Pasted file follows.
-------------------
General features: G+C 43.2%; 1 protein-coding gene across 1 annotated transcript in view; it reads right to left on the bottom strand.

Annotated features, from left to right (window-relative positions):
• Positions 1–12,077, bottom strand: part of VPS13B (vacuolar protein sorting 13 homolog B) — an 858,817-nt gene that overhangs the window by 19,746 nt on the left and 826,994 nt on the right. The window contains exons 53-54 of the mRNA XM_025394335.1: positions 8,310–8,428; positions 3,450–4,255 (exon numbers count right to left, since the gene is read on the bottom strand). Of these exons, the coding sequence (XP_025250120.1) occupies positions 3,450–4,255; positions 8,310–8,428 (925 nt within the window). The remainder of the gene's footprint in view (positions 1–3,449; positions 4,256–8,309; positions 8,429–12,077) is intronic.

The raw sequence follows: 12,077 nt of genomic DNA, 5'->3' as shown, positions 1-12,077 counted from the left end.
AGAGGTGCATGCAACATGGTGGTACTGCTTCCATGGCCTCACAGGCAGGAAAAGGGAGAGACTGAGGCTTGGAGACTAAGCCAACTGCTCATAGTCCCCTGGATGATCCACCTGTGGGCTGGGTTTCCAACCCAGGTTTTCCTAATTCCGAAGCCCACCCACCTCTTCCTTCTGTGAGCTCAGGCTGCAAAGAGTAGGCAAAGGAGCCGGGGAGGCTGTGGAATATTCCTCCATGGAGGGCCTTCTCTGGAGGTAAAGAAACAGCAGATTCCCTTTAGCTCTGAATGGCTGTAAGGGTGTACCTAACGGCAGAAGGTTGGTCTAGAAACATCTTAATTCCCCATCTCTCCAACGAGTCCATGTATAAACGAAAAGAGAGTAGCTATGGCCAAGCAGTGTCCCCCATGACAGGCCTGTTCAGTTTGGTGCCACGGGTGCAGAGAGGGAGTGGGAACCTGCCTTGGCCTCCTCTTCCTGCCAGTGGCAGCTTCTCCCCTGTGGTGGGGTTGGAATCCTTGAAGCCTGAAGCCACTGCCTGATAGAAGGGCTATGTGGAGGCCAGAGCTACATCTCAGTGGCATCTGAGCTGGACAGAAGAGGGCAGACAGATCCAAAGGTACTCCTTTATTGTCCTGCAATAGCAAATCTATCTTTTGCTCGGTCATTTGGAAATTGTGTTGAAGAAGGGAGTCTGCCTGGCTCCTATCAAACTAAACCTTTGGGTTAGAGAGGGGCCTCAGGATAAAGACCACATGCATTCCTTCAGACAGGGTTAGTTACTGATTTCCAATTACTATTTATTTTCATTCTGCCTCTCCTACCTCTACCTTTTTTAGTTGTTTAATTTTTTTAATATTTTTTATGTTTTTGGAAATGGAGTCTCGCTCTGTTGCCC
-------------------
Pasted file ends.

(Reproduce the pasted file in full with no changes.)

General features: G+C 43.2%; 1 protein-coding gene across 1 annotated transcript in view; it reads right to left on the bottom strand.

Annotated features, from left to right (window-relative positions):
• Positions 1–12,077, bottom strand: part of VPS13B (vacuolar protein sorting 13 homolog B) — an 858,817-nt gene that overhangs the window by 19,746 nt on the left and 826,994 nt on the right. The window contains exons 53-54 of the mRNA XM_025394335.1: positions 8,310–8,428; positions 3,450–4,255 (exon numbers count right to left, since the gene is read on the bottom strand). Of these exons, the coding sequence (XP_025250120.1) occupies positions 3,450–4,255; positions 8,310–8,428 (925 nt within the window). The remainder of the gene's footprint in view (positions 1–3,449; positions 4,256–8,309; positions 8,429–12,077) is intronic.

The raw sequence follows: 12,077 nt of genomic DNA, 5'->3' as shown, positions 1-12,077 counted from the left end.
AGAGGTGCATGCAACATGGTGGTACTGCTTCCATGGCCTCACAGGCAGGAAAAGGGAGAGACTGAGGCTTGGAGACTAAGCCAACTGCTCATAGTCCCCTGGATGATCCACCTGTGGGCTGGGTTTCCAACCCAGGTTTTCCTAATTCCGAAGCCCACCCACCTCTTCCTTCTGTGAGCTCAGGCTGCAAAGAGTAGGCAAAGGAGCCGGGGAGGCTGTGGAATATTCCTCCATGGAGGGCCTTCTCTGGAGGTAAAGAAACAGCAGATTCCCTTTAGCTCTGAATGGCTGTAAGGGTGTACCTAACGGCAGAAGGTTGGTCTAGAAACATCTTAATTCCCCATCTCTCCAACGAGTCCATGTATAAACGAAAAGAGAGTAGCTATGGCCAAGCAGTGTCCCCCATGACAGGCCTGTTCAGTTTGGTGCCACGGGTGCAGAGAGGGAGTGGGAACCTGCCTTGGCCTCCTCTTCCTGCCAGTGGCAGCTTCTCCCCTGTGGTGGGGTTGGAATCCTTGAAGCCTGAAGCCACTGCCTGATAGAAGGGCTATGTGGAGGCCAGAGCTACATCTCAGTGGCATCTGAGCTGGACAGAAGAGGGCAGACAGATCCAAAGGTACTCCTTTATTGTCCTGCAATAGCAAATCTATCTTTTGCTCGGTCATTTGGAAATTGTGTTGAAGAAGGGAGTCTGCCTGGCTCCTATCAAACTAAACCTTTGGGTTAGAGAGGGGCCTCAGGATAAAGACCACATGCATTCCTTCAGACAGGGTTAGTTACTGATTTCCAATTACTATTTATTTTCATTCTGCCTCTCCTACCTCTACCTTTTTTAGTTGTTTAATTTTTTTAATATTTTTTATGTTTTTGGAAATGGAGTCTCGCTCTGTTGCCC